To help you get along with your customers and create an effective follow-up process, here are few email templates that you can use for your customers:
1. How did we do?
Each time your customers reach out to your support team regarding their queries, they expect a quick, reliable, and empathetic response. Once you have resolved their queries - you can use this template to assure your customer satisfaction.
Make sure you create an easy-to-reach backchannel (Customer care contact or 24/7 responsive mail) for customers to feel they have reliable support.
2. Survey - Slack, Follow Up!
A follow email with a rating is a great way to be in touch with customers in volume. But, if you are looking for more detailed feedback or customers response, you need a survey within the follow-up email.
It will depend on the type of questions you ask your customer to understand your areas of improvement or valuable part of your product.
If you are unsure what to ask your customers, here are a few sets of generalized survey questions for you to start with:
- Are you happy with the services that we are providing?
- Were your queries resolved quickly?
- What is that one thing that we can do better?
- Was the service helpful?
- Did we meet your expectations?
Remember to create questions regarding what you need to know from a customer perspective. The only reason why your customer will respond to your survey is that they find that you mean it intentionally.
#6: Delayed Response to Queries
If you are in a client meeting, waiting for that one last industrial report to arrive that you forgot at your desk in the morning while hurrying up, each second seems like hours, right?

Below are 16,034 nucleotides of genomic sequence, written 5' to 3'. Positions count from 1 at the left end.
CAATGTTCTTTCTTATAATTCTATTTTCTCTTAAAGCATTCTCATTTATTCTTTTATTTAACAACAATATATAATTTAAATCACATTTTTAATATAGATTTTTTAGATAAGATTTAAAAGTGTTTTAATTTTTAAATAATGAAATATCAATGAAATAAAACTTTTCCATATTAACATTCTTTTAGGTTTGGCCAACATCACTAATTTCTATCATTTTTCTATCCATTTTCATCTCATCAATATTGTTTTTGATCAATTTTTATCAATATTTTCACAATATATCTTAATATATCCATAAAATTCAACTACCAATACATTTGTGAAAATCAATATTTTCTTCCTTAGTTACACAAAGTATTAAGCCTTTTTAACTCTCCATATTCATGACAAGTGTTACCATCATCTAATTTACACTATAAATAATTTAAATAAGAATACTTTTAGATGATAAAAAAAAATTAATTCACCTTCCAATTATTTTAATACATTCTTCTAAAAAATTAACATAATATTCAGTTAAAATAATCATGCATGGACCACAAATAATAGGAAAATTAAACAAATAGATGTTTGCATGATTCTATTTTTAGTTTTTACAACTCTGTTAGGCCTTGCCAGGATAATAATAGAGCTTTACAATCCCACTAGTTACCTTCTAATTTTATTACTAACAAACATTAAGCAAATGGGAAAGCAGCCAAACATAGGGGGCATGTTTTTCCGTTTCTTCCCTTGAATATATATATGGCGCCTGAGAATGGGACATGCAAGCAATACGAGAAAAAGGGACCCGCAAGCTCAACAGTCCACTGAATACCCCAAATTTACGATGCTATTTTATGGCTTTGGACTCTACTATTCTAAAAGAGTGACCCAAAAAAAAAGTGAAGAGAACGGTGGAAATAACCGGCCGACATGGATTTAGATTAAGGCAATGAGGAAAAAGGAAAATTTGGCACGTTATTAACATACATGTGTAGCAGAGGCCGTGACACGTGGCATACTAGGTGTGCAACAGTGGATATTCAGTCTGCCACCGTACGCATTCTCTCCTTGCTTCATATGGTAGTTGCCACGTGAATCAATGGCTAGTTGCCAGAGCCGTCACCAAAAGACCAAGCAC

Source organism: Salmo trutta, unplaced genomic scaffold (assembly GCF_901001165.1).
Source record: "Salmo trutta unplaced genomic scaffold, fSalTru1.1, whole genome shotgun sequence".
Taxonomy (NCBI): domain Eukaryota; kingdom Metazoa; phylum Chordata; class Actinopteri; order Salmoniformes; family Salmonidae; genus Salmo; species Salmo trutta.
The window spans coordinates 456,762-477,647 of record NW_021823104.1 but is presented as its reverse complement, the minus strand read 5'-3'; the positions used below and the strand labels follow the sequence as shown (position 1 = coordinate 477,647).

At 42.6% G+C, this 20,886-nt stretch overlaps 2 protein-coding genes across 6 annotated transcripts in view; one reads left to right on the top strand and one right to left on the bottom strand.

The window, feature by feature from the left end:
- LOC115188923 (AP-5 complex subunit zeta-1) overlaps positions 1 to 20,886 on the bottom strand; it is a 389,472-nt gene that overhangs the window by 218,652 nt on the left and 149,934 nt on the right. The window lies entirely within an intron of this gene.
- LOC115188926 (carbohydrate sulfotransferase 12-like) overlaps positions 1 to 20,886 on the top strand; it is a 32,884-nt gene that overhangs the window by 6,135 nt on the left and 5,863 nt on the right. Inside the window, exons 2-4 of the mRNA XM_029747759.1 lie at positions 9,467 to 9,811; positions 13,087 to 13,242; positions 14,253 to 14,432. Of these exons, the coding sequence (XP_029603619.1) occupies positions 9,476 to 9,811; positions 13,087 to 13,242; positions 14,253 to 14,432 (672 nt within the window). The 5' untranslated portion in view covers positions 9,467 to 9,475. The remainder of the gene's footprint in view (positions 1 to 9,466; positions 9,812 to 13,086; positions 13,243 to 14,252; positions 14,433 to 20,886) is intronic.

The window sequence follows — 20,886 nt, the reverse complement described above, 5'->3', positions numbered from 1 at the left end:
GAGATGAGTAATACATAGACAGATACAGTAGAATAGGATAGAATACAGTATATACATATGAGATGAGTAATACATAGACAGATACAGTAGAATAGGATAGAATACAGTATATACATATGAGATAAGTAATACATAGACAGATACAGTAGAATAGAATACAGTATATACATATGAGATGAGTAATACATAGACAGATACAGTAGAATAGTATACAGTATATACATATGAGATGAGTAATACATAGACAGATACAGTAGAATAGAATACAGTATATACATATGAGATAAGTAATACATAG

That’s how your customers feel when they raise any query or request- mailing all those points & just waiting! And then a response that might churn them away or soften them up.
If there is already a delay in responsiveness, then the customers are likely to frustrate. Expect a high no of tickets raised or even a loss of customers.
Communication is like a tool in SaaS onboarding - new customers or even old customers rely entirely on your quick & reliable support.
If you are having trouble calculating your average response time, here’s a quick calculative formula:
Remember, It is not only about quick but also on empathy grounds, so make sure you keep training your customer support in these areas (keep a checklist!):
- Listening to complaints sympathetically.
- Always using a polite and empathetic tone.
- Suggest a suitable solution & reassure immediate action.
- After rectifying through appropriate action, do a follow-up!
- Let them know that their contribution is valuable.
#7: Abandoning Customers into Information Pit.